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XXV.

Attac

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sented them with a favourable opportunity to accom- CHAP. plish the design.

1798. The situation of the Pope had become, since the French conquests in Italy, in the highest degree pre- Attack on

the Papal carious. Cut off by the Cisalpine republic from any States. support from Austria ; left by the treaty of Campo serable state

of the Pope. Formio entirely at the mercy of the French Republic; threatened by the heavings of the democratic spirit within his own dominions, and exposed to all the contagion arising from the complete establishment, and close vicinity, of republican governments in the north of Italy, he was almost destitute of the means of resisting so many seen and unseen enemies. The pontifical treasury was exhausted by the im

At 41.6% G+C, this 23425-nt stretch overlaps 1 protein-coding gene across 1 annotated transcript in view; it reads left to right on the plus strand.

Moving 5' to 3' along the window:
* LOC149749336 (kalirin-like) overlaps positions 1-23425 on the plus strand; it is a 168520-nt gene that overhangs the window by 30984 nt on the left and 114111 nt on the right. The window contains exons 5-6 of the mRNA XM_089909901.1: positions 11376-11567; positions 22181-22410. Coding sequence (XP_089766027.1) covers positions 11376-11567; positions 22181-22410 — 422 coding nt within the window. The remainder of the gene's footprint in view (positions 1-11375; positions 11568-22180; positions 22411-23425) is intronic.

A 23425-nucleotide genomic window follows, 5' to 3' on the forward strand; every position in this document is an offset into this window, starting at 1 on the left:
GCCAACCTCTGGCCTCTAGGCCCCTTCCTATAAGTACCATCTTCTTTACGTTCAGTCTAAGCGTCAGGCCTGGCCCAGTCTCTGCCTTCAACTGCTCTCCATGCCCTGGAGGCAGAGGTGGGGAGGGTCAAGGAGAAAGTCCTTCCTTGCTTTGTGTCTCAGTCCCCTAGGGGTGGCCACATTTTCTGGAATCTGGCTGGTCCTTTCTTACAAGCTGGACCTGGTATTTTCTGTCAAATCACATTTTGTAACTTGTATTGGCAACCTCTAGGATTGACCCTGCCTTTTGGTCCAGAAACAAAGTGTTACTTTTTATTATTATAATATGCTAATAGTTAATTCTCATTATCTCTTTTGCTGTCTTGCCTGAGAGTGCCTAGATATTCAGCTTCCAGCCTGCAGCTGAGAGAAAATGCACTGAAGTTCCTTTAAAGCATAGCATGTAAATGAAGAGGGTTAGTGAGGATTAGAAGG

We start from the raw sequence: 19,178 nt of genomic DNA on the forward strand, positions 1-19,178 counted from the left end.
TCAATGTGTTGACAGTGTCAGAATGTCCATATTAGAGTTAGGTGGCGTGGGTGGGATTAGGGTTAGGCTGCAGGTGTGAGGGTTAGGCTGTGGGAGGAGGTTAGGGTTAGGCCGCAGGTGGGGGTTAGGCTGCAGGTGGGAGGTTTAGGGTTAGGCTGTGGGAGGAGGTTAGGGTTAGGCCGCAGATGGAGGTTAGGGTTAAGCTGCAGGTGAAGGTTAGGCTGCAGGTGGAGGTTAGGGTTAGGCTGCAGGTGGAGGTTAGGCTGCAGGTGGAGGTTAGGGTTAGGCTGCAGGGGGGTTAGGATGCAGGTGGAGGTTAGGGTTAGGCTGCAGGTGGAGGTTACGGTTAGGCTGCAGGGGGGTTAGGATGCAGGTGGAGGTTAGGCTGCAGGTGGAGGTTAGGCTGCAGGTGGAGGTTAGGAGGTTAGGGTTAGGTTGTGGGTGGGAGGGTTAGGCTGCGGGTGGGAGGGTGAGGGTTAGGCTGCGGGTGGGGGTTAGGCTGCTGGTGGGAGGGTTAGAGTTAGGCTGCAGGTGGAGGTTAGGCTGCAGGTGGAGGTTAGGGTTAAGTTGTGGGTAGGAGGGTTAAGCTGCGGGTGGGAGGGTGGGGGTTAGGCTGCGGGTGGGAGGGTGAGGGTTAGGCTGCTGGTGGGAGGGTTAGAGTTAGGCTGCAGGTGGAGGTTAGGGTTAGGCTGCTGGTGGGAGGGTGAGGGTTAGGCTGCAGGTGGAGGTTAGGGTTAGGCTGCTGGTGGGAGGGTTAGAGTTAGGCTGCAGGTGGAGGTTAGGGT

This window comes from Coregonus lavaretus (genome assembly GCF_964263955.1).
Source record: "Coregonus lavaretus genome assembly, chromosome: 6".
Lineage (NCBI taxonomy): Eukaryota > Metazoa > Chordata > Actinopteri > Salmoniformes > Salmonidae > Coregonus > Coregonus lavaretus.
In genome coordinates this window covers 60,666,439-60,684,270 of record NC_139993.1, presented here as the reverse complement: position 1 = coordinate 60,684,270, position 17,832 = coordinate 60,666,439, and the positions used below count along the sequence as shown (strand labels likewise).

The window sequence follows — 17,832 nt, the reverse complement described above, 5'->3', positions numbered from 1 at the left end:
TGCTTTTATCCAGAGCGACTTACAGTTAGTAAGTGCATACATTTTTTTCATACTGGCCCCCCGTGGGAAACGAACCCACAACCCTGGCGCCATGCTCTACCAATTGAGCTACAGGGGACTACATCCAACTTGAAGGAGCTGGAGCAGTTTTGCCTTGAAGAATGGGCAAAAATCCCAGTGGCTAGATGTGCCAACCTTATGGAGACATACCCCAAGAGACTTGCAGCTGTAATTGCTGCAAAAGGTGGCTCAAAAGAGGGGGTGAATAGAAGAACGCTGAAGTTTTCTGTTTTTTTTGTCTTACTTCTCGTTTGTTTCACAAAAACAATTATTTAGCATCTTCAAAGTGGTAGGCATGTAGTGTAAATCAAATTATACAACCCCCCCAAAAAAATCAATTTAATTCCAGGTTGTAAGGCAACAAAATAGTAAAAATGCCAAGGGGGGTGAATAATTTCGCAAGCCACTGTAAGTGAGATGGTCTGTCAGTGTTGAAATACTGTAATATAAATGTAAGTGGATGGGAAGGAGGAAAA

The payments in diamonds amount to 11,271,000 francs (L.450,000). He June 3, has paid 4,000,000 in francs, of contributions levied since the treaty of 1797.

4, 275.